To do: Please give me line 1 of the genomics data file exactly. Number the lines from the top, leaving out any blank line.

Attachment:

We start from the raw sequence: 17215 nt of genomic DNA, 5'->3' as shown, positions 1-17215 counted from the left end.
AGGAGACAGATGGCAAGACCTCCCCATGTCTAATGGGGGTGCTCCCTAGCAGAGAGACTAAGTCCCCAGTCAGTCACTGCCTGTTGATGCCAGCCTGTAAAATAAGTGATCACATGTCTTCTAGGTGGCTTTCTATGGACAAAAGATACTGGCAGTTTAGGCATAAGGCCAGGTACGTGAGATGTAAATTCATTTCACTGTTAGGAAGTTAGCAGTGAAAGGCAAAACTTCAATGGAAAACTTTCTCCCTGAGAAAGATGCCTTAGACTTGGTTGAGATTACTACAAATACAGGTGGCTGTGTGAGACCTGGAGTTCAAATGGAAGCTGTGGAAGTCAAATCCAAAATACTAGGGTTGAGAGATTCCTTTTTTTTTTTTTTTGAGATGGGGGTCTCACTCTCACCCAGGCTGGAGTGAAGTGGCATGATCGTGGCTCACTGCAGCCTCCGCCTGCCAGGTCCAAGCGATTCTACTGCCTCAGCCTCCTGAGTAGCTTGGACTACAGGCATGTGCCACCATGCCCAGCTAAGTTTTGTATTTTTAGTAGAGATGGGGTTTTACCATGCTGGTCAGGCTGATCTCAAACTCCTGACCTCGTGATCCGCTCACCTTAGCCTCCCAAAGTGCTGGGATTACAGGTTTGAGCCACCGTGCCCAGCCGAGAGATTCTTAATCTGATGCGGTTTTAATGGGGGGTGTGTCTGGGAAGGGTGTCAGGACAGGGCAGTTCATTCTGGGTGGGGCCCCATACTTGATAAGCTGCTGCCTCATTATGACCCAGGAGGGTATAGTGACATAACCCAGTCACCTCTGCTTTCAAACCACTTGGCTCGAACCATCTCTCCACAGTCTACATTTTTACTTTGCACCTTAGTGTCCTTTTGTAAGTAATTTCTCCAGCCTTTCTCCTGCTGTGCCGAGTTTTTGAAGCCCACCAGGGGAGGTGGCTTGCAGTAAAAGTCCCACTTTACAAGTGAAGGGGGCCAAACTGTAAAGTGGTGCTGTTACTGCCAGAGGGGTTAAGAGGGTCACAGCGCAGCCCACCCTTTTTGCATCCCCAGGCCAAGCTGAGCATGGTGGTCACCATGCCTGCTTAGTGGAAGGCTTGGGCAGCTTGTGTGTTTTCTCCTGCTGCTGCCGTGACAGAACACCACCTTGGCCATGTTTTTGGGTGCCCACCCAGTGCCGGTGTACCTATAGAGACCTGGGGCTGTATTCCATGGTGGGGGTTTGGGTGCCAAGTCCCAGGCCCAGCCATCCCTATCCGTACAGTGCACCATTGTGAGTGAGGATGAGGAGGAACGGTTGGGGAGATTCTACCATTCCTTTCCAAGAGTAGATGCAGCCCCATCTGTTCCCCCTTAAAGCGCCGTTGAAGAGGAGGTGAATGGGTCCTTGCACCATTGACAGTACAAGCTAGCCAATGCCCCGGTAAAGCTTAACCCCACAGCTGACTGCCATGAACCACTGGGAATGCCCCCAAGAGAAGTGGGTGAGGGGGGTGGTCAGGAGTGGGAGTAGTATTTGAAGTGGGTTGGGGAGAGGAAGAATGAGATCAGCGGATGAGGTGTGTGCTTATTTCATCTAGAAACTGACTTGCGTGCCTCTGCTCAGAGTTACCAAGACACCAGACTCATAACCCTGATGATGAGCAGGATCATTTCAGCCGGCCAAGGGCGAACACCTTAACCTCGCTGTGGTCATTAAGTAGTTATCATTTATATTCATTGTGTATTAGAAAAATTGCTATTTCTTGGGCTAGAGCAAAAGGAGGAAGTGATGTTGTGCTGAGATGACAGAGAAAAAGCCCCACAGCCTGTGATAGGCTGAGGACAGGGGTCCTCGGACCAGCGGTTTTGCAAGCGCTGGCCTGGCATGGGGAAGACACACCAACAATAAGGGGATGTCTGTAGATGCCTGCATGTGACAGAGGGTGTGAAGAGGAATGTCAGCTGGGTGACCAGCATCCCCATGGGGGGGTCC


We start from the raw sequence: 17215 nt of genomic DNA, 5'->3' as shown, positions 1-17215 counted from the left end.